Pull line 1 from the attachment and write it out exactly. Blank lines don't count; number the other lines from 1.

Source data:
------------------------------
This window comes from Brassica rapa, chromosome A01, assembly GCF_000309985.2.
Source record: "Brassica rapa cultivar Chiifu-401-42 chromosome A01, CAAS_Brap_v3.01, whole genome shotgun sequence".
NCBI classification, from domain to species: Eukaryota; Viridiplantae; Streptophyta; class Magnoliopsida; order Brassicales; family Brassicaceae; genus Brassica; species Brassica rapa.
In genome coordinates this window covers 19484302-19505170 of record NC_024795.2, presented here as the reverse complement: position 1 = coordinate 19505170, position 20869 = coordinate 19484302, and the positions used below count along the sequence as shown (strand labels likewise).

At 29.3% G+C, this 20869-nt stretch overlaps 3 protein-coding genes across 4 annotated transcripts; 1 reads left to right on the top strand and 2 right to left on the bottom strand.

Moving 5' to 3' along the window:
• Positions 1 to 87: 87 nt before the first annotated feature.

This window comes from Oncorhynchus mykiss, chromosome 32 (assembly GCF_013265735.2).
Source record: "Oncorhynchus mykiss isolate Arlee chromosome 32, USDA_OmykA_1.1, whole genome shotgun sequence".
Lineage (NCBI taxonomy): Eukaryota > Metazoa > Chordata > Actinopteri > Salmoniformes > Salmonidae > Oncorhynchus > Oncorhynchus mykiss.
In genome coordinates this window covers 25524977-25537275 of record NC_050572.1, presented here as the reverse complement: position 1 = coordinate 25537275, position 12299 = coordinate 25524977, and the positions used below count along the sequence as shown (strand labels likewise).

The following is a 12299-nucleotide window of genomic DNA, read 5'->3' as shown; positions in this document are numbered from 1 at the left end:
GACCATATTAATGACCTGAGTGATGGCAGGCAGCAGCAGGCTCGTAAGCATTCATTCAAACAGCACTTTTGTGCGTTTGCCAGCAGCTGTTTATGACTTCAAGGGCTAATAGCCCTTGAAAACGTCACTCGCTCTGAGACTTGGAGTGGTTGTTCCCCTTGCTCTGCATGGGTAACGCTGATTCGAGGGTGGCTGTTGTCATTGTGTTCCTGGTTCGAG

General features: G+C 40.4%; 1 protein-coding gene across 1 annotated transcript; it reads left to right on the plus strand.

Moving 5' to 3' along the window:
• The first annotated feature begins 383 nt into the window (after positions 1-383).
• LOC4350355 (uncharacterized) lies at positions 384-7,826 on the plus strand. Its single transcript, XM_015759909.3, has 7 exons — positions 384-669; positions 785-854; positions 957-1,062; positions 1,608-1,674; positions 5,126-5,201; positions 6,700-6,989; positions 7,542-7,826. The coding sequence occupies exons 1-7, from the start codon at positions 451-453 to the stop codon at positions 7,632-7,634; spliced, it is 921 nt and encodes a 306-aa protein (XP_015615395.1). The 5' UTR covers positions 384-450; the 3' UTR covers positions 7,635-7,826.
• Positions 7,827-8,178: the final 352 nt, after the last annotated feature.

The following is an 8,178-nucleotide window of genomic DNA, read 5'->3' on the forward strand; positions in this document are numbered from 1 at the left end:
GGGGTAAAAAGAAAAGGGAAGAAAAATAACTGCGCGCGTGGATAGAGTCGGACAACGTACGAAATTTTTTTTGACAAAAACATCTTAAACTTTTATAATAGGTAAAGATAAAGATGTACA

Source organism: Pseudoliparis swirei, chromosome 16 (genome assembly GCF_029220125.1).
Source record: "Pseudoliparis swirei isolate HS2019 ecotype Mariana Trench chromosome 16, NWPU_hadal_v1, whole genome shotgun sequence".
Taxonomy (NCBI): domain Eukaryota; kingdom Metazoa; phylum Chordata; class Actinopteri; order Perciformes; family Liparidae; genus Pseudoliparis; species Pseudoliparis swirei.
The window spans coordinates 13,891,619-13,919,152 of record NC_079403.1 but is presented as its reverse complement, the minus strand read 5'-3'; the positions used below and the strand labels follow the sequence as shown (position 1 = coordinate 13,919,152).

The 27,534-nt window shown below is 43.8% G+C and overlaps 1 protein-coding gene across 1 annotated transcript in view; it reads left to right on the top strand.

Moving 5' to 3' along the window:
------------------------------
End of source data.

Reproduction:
This window comes from Brassica rapa, chromosome A01, assembly GCF_000309985.2.